These days, our season-less approach to fashion says there’s nothing wrong with wearing all-white after Labor Day. The lighter shade helps make long work days feel brighter, and it’s a smart method for transitioning your summer pieces over to fall — that way, you don’t have to stow everything away just because the temperature is dropping. But the “no white after Labor Day” rule is still widely searched and remains a curious concept, even though it has long been cast aside.
This has only been confirmed by the ivory, cream, and milky-white separates stocked just as prominently on the pages of online retailers through the end of summer, paving the way for monochromatic dressing in the shade even once the heat subsides. And, we have plenty of easy style tips for taking the look from summer to fall, even though it may mean trading in your open-toe sandals for pumps, platforms, or sneakers, and adding extra layers and dark accents in the form of belts, bags, and other accessories.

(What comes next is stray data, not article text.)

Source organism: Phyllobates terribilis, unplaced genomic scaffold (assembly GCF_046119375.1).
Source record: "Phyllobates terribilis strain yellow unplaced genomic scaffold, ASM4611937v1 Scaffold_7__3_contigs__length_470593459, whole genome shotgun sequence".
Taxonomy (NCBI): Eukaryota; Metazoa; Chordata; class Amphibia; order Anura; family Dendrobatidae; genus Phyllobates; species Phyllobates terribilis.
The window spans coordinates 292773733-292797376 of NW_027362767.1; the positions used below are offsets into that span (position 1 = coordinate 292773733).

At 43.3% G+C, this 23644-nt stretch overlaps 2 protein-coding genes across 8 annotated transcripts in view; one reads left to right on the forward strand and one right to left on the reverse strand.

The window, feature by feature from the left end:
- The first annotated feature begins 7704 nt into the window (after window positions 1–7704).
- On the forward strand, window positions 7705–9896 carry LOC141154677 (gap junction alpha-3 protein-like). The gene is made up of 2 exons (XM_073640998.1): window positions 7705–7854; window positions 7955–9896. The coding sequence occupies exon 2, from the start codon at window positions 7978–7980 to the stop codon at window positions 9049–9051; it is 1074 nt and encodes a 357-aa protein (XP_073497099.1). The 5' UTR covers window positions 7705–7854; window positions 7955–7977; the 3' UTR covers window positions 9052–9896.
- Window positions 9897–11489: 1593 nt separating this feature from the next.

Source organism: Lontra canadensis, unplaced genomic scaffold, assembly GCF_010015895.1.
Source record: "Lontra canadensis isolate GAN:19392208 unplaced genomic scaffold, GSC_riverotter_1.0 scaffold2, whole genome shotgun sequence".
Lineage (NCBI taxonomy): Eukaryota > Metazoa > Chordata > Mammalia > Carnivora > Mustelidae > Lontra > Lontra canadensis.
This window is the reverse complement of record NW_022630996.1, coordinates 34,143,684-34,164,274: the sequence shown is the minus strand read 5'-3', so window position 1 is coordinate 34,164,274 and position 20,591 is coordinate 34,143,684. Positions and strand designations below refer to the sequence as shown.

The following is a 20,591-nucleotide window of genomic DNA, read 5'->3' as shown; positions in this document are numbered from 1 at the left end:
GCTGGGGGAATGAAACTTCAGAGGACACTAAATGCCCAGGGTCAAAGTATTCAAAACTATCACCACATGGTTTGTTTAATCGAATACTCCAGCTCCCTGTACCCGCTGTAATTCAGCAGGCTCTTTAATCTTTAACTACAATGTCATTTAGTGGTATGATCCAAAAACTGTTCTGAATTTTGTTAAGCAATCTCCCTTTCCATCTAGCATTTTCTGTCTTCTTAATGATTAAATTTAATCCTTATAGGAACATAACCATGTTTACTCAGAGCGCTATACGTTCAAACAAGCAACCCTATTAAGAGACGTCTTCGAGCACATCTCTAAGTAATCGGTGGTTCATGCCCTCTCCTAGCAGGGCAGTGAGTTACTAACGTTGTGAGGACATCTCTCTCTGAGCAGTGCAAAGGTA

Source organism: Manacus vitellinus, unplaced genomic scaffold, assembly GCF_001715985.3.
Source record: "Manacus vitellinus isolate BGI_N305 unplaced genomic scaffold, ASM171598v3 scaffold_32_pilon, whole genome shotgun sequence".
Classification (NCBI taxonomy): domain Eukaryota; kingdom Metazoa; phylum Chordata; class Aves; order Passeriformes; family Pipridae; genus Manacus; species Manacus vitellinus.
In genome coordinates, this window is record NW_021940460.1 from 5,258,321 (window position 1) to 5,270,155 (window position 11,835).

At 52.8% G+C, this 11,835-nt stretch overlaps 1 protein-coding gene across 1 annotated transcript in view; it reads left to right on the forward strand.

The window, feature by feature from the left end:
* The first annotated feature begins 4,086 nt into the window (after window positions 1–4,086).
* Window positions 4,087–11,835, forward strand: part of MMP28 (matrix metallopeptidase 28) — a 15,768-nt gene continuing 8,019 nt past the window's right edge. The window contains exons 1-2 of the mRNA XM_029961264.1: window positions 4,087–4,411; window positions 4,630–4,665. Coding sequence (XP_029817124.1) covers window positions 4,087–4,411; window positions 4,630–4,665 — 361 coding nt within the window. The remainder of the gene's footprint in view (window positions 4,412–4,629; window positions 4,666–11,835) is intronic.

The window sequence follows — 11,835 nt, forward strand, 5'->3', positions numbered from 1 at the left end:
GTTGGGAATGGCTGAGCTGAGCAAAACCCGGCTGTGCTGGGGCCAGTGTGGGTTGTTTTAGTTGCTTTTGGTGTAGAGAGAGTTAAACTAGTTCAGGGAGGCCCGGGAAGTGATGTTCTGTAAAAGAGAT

Ahead, we shed more light on the background of the whole “no white after Labor Day” rule, then provide some optimal outfit ideas for debunking any myths you’ve heard that say white is still solely a seasonal color.
Why can’t you wear white after Labor Day?
The “no white after Labor Day” rule can be attributed to its most basic purpose — that lighter color and fabrics are reserved for warmer months, whereas we start pulling out darker tones and thicker materials when temperatures drop. But historians also speculate that in the early 20th century, wearing white was a symbol of high status and wealth, representing a well-seasoned traveler who could afford to flee the city for vacation in the summer ahead of returning to work in September. “It [was] insiders trying to keep other people out, and outsiders trying to climb in by proving they know the rules” Valerie Steele, director of the Museum at the Fashion Institute of Technology, told Time. While other etiquette buffs deny the rule’s connection to signifying any sort of elite reputation, it has certainly been disregarded today, as white is a shade appropriate for all wardrobes through all seasons.